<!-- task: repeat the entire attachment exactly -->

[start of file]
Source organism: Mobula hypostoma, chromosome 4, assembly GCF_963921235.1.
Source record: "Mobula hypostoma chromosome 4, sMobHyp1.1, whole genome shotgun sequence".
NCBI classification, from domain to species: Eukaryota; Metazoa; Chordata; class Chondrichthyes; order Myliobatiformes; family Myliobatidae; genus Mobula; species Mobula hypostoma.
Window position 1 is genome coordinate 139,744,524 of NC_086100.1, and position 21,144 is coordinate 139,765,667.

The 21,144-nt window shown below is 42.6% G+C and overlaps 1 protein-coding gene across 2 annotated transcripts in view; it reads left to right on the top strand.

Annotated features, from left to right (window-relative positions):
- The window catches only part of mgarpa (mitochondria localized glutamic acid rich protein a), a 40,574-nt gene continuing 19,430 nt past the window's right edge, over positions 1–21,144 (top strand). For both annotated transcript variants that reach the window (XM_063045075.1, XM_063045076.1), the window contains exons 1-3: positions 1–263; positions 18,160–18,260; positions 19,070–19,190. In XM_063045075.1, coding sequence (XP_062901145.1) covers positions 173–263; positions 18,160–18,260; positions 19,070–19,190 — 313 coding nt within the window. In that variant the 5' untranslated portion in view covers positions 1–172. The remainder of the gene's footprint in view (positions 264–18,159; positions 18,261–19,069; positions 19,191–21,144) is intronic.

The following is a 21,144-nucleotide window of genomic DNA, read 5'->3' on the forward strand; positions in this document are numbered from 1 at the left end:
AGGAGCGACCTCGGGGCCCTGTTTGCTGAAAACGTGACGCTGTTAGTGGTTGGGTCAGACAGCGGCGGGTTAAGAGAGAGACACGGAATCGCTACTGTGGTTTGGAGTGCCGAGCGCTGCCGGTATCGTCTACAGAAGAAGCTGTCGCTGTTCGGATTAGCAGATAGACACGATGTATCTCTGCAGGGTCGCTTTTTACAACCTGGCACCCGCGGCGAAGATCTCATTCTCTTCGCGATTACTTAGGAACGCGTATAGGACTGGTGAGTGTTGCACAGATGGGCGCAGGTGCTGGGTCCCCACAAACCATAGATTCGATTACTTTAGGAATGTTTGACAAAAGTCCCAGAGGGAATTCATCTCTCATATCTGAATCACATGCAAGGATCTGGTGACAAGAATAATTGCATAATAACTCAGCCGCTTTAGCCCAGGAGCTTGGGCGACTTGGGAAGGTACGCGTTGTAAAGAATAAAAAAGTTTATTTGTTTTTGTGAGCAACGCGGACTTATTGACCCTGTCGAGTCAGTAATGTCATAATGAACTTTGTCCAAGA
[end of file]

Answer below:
Source organism: Mobula hypostoma, chromosome 4, assembly GCF_963921235.1.
Source record: "Mobula hypostoma chromosome 4, sMobHyp1.1, whole genome shotgun sequence".
NCBI classification, from domain to species: Eukaryota; Metazoa; Chordata; class Chondrichthyes; order Myliobatiformes; family Myliobatidae; genus Mobula; species Mobula hypostoma.
Window position 1 is genome coordinate 139,744,524 of NC_086100.1, and position 21,144 is coordinate 139,765,667.

The 21,144-nt window shown below is 42.6% G+C and overlaps 1 protein-coding gene across 2 annotated transcripts in view; it reads left to right on the top strand.

Annotated features, from left to right (window-relative positions):
- The window catches only part of mgarpa (mitochondria localized glutamic acid rich protein a), a 40,574-nt gene continuing 19,430 nt past the window's right edge, over positions 1–21,144 (top strand). For both annotated transcript variants that reach the window (XM_063045075.1, XM_063045076.1), the window contains exons 1-3: positions 1–263; positions 18,160–18,260; positions 19,070–19,190. In XM_063045075.1, coding sequence (XP_062901145.1) covers positions 173–263; positions 18,160–18,260; positions 19,070–19,190 — 313 coding nt within the window. In that variant the 5' untranslated portion in view covers positions 1–172. The remainder of the gene's footprint in view (positions 264–18,159; positions 18,261–19,069; positions 19,191–21,144) is intronic.

The following is a 21,144-nucleotide window of genomic DNA, read 5'->3' on the forward strand; positions in this document are numbered from 1 at the left end:
AGGAGCGACCTCGGGGCCCTGTTTGCTGAAAACGTGACGCTGTTAGTGGTTGGGTCAGACAGCGGCGGGTTAAGAGAGAGACACGGAATCGCTACTGTGGTTTGGAGTGCCGAGCGCTGCCGGTATCGTCTACAGAAGAAGCTGTCGCTGTTCGGATTAGCAGATAGACACGATGTATCTCTGCAGGGTCGCTTTTTACAACCTGGCACCCGCGGCGAAGATCTCATTCTCTTCGCGATTACTTAGGAACGCGTATAGGACTGGTGAGTGTTGCACAGATGGGCGCAGGTGCTGGGTCCCCACAAACCATAGATTCGATTACTTTAGGAATGTTTGACAAAAGTCCCAGAGGGAATTCATCTCTCATATCTGAATCACATGCAAGGATCTGGTGACAAGAATAATTGCATAATAACTCAGCCGCTTTAGCCCAGGAGCTTGGGCGACTTGGGAAGGTACGCGTTGTAAAGAATAAAAAAGTTTATTTGTTTTTGTGAGCAACGCGGACTTATTGACCCTGTCGAGTCAGTAATGTCATAATGAACTTTGTCCAAGA